Skip to main content

Natural ways to help your child stop wetting the bed

After children are potty trained, they still may occasionally have problems with wetting the bed. But when it becomes constant, it turns into a real problem. And parents are left feeling helpless as they stand by and watch their child struggle.

While there are medications that can help your child with this issue, many families do not want to put their child on medication for something that can be treated naturally. In this article, we’ll discuss some of the more natural bedwetting solutions for kids. However, first, we are going to talk about why bedwetting happens.

Causes of bedwetting

In many cases, bedwetting is an inherited trait, which could come from mom, dad, aunt, or uncle. It can also be triggered by changes within a family — especially stress. In addition to stress, other events that can cause it include a new baby in the family or something equally as exciting. In other cases, children may not have enough of a certain hormone called vasopressin, which reduces urine output while sleeping. Finally, if a child is a very sound sleeper, they likely are not feeling the urge to get up to go to the bathroom.

Preschool girl napping in bed

One thing to note, though, is that if bedwetting is a new occurrence that came on suddenly, you should speak with your child’s doctor. This could be a sign of a urinary tract infection or simply a reaction to stress — but it is better to be safe than sorry.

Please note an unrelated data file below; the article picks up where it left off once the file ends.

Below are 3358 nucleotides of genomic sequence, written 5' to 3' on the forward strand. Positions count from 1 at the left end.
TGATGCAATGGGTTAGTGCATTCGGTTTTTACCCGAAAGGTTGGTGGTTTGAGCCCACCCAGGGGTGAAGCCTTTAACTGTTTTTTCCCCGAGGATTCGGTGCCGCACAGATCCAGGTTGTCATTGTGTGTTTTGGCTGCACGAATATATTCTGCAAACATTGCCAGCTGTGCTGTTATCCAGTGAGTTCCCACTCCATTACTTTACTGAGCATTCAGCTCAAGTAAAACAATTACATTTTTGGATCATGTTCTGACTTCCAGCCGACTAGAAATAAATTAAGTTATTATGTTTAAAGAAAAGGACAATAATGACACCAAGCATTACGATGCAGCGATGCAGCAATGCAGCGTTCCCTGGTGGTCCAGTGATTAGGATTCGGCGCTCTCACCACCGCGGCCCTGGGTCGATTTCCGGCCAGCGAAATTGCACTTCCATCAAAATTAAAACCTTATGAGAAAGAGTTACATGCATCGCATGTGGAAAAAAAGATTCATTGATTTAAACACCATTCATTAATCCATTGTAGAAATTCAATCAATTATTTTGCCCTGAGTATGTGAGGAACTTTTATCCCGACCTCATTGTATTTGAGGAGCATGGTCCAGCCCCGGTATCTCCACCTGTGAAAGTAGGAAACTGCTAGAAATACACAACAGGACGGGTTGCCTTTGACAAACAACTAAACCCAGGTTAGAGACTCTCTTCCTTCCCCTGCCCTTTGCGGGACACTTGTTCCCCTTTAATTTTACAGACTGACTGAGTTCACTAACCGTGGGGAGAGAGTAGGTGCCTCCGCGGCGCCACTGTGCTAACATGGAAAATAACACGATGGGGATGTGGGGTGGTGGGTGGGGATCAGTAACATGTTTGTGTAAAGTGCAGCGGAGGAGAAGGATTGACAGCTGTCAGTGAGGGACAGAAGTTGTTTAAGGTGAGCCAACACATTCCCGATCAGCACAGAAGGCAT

Encourage routine bathroom breaks

A great place to start is by encouraging your child to use the bathroom throughout the day. Remind them to get up from whatever they are doing to take a break and use the restroom. That way, by the time your child is ready for bed, their bladder is not full and they are ready to go to sleep — and hopefully have a urine-free sleep cycle.

Another thing to try is something called “double voiding.” Double voiding is the process of having your child use the restroom when they start their nighttime routine, like brushing their teeth, for example. After they finish putting on their pajamas, and they are just about ready to get tucked into bed, ask them to use the bathroom once more. This may cut down on bedwetting or even eliminate it, depending on how severe your child’s bedwetting is.